It doesn't seem to take much to get anxious about these days, probably all the bad news and the general anxiety everywhere. Not exciting to write and read about.

However, I did make a little vignette for your viewing pleasure.  Here

So I managed that. 

Sunday, August 29, 2021

Field and Fen takes a walk snd learns a thing or two

Aside from the mud from Henri and the new crop of mosquitoes today was good for walking.

I took a muddy trudge and found lovely sights.

Wildflowers on the first part, where the trees are and the ground's always moist

Jewelweed, supposedly its sap can treat poison ivy, which grows  abundantly right here

Pokeweed, probably good bird food
and, coming back through the streets, roses still with weeks to bloom yet

And next door after a chat with neighbor, all about gardening, I learned about the moringa, here a houseplant but in its native India, a good sized tree, also known as drumstick tree. 

Every part is edible, leaves, bark, pods, seeds source of various vitamins aside from looking nice.
She grew hers from seed, in a pot

So when I got home, I thought I'd see about seeds, looks like a thing I'd like to try and ordered a packet. I'll report further when they get here. 

Then while I was out walking this happened on the deck. 

No idea where the rest of it, or the former occupant, are.

I'm guessing it's a mourning dove egg. Right size, right pure white color. We have mourning doves nesting around and yesterday I saw an adult rushing about pecking up seed from the flowers, maybe because of new young.

I had a couple of cool ideas about the beaded figure, nothing to show yet, still musing. And I did not make dough beads, because I found I was down to the last of the doughballs, and needed it for lunch, with the last of the roasted vegetables. Last peach for dessert.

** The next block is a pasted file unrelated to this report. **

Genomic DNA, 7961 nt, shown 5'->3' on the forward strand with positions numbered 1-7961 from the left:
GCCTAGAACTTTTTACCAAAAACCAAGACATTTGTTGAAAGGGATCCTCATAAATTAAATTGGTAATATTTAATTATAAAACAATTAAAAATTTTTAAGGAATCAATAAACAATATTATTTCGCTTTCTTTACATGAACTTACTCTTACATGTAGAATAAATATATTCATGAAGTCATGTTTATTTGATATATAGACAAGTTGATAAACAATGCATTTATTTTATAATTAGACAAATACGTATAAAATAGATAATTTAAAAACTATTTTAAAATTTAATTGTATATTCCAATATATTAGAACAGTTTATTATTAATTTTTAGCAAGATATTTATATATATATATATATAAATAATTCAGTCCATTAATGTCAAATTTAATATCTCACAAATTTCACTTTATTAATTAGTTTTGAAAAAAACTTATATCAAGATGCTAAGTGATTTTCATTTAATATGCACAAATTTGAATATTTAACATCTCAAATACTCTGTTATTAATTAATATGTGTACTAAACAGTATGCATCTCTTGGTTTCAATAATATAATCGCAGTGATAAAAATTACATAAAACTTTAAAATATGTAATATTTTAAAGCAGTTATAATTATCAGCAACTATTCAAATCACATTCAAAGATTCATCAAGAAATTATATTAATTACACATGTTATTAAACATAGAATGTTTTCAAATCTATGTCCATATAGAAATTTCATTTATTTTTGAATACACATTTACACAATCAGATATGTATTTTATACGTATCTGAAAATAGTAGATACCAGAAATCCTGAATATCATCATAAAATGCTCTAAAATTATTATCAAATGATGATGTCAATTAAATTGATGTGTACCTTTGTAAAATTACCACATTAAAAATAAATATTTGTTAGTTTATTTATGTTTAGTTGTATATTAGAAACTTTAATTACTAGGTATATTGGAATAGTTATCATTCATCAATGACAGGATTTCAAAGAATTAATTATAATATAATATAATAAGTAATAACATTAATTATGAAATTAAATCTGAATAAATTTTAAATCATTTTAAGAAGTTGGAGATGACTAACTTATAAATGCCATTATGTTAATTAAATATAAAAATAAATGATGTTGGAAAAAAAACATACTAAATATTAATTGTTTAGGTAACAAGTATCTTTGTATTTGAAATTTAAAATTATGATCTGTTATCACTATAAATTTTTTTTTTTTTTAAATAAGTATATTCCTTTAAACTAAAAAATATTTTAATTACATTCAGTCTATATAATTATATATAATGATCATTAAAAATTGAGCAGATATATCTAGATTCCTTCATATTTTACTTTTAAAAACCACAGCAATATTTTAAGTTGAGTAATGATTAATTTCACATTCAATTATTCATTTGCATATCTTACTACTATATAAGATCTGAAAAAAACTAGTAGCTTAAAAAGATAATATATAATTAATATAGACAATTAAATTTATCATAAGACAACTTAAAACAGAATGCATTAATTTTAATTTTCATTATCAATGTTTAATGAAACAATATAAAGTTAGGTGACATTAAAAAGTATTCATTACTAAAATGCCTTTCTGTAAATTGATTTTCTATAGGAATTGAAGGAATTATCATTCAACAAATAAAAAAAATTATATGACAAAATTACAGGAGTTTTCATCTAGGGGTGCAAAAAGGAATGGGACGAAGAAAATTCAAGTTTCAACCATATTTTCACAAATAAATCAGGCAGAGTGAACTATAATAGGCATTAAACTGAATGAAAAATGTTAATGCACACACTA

It all came out evenly. I think I may need more peaches before they're gone.

Saturday, August 28, 2021

Blessed cool

 Temperature in the 70s, cloudy, wonderful.

When you see headlines like this do you feel as if you need a calculator to find out where it came out? 

This is how lawyers who know the backstory write. The rest of us struggle. How many negatives make a positive. What made the chicken cross the road, and was there an injunction in place in the junction?

In the rest of the news, this is all your doing, Ellen, I ordered a used silk sari, half-price in an Etsy sale. Figuring on maybe glam pajamas. Using the pant pattern.

This was after staggering  in sticker shock at fabric prices. Long time since I bought fabric,  clearly. I could get beautiful natural fabric at Dharma Trading, very reasonably, but it's white or natural or black. I fancied a jazzy readymade print.

My other trouser fabric source plan is a big size skirt from the thriftie once I get in there again, already washed so it won't shrink. We'll see what they have.

Meanwhile back at the stove, Handsome Son was visiting today, so we needed snacks.

Black and red plum crumble, with maple syrup in the crumbly bit. 

The top picture includes my lunch, top right, a test run for a new invention.

No idea what to call them, suggestions welcome. Same old dough, now my all-purpose material. Good for tortillas, the original idea, for pasties, for crackers with herbs rolled in, and now Tiny Veggie Pies.

I think I could make beads with this dough. Seriously, I might try it. 

Ages ago I made Tiny Apple Pies using wonton wrappers. So this dough seemed like a candidate for that shape, too. Couldn't find any cutters so I used a wine glass.

Stuffed with the roasted vegetables and hot sausage, sealed with egg white I had in the freezer in case I ever found a use for it, brushed with same. 10 mins at 400°f.

Gone in short order, once introduced to Handsome Son, who declared them potpies and very good. I thought it would be good to have a nonsugar item for once with our tea and dessert .

He changed a lightbulb for me too, one of those high up ones in the bathroom I could climb up to but better not.